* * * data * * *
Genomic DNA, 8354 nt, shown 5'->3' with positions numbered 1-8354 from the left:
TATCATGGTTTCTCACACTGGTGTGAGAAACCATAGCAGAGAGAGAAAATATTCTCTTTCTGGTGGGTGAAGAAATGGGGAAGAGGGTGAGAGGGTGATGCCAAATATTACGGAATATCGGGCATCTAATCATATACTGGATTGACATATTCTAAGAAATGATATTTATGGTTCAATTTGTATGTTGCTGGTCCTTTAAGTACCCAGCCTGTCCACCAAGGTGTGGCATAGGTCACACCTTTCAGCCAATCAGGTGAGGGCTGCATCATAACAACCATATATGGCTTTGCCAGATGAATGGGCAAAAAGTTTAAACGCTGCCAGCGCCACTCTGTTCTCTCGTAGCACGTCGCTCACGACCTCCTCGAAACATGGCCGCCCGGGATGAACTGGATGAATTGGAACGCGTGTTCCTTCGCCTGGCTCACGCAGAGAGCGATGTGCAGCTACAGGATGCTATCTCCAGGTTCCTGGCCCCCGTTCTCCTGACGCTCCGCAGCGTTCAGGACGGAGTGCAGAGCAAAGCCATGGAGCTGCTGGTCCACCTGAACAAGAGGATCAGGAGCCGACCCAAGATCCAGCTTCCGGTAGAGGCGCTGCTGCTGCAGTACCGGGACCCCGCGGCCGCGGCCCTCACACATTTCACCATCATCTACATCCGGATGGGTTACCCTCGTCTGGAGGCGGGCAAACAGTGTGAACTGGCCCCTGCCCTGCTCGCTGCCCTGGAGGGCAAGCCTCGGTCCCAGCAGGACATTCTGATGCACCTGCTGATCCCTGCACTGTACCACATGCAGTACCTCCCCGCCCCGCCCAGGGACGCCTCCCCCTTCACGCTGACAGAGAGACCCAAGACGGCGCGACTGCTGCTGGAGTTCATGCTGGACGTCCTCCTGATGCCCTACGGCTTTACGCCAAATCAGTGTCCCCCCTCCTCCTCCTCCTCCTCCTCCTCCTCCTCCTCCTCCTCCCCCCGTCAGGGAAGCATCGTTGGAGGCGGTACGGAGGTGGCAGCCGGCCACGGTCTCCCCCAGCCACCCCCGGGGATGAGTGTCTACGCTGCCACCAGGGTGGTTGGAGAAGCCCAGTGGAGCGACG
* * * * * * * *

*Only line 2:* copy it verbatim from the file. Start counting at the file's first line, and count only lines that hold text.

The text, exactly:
TATCATGGTTTCTCACACTGGTGTGAGAAACCATAGCAGAGAGAGAAAATATTCTCTTTCTGGTGGGTGAAGAAATGGGGAAGAGGGTGAGAGGGTGATGCCAAATATTACGGAATATCGGGCATCTAATCATATACTGGATTGACATATTCTAAGAAATGATATTTATGGTTCAATTTGTATGTTGCTGGTCCTTTAAGTACCCAGCCTGTCCACCAAGGTGTGGCATAGGTCACACCTTTCAGCCAATCAGGTGAGGGCTGCATCATAACAACCATATATGGCTTTGCCAGATGAATGGGCAAAAAGTTTAAACGCTGCCAGCGCCACTCTGTTCTCTCGTAGCACGTCGCTCACGACCTCCTCGAAACATGGCCGCCCGGGATGAACTGGATGAATTGGAACGCGTGTTCCTTCGCCTGGCTCACGCAGAGAGCGATGTGCAGCTACAGGATGCTATCTCCAGGTTCCTGGCCCCCGTTCTCCTGACGCTCCGCAGCGTTCAGGACGGAGTGCAGAGCAAAGCCATGGAGCTGCTGGTCCACCTGAACAAGAGGATCAGGAGCCGACCCAAGATCCAGCTTCCGGTAGAGGCGCTGCTGCTGCAGTACCGGGACCCCGCGGCCGCGGCCCTCACACATTTCACCATCATCTACATCCGGATGGGTTACCCTCGTCTGGAGGCGGGCAAACAGTGTGAACTGGCCCCTGCCCTGCTCGCTGCCCTGGAGGGCAAGCCTCGGTCCCAGCAGGACATTCTGATGCACCTGCTGATCCCTGCACTGTACCACATGCAGTACCTCCCCGCCCCGCCCAGGGACGCCTCCCCCTTCACGCTGACAGAGAGACCCAAGACGGCGCGACTGCTGCTGGAGTTCATGCTGGACGTCCTCCTGATGCCCTACGGCTTTACGCCAAATCAGTGTCCCCCCTCCTCCTCCTCCTCCTCCTCCTCCTCCTCCTCCTCCTCCCCCCGTCAGGGAAGCATCGTTGGAGGCGGTACGGAGGTGGCAGCCGGCCACGGTCTCCCCCAGCCACCCCCGGGGATGAGTGTCTACGCTGCCACCAGGGTGGTTGGAGAAGCCCAGTGGAGCGACG